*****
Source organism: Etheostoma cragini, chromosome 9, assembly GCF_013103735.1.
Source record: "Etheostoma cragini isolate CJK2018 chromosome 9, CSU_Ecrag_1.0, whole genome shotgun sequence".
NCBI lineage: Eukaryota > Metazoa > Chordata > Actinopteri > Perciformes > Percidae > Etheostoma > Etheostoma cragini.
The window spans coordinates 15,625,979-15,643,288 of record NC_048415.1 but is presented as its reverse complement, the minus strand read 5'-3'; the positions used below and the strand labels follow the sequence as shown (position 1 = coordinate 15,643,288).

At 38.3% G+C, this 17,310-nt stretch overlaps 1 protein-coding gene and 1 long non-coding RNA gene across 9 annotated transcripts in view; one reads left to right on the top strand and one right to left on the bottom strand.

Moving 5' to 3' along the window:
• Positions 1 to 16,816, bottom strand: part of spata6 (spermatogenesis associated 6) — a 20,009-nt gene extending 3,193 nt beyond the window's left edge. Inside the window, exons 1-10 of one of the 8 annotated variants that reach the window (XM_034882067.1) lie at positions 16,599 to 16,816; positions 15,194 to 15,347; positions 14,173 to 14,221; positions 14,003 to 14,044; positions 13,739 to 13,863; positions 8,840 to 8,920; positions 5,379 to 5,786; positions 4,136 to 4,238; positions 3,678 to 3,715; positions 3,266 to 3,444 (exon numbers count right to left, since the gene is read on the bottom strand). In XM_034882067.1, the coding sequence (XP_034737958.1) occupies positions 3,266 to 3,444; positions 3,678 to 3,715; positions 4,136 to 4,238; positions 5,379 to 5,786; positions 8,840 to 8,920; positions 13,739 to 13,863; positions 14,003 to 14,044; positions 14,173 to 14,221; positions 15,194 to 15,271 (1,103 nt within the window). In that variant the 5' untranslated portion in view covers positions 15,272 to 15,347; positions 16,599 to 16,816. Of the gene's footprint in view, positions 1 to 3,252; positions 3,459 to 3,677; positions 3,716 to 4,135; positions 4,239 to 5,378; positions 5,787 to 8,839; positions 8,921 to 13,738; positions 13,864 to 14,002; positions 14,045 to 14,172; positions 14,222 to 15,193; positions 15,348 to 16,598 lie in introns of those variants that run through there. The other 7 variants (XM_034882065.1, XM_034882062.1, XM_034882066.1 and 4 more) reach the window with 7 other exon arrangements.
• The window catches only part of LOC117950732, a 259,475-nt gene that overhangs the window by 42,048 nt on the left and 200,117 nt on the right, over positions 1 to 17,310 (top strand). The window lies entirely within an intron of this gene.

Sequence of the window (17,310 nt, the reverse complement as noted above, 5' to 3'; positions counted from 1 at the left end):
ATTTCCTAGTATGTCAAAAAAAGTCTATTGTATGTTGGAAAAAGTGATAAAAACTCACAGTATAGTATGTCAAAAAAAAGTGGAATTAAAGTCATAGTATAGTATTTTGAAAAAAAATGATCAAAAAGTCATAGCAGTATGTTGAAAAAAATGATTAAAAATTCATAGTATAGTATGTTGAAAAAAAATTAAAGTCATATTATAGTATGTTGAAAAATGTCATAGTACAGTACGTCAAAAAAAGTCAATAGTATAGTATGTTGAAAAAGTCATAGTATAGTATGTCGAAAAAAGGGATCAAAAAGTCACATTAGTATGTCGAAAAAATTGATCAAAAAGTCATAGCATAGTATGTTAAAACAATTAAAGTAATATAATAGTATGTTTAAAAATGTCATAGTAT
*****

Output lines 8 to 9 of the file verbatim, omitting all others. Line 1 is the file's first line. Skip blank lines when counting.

• The window catches only part of LOC117950732, a 259,475-nt gene that overhangs the window by 42,048 nt on the left and 200,117 nt on the right, over positions 1 to 17,310 (top strand). The window lies entirely within an intron of this gene.

Sequence of the window (17,310 nt, the reverse complement as noted above, 5' to 3'; positions counted from 1 at the left end):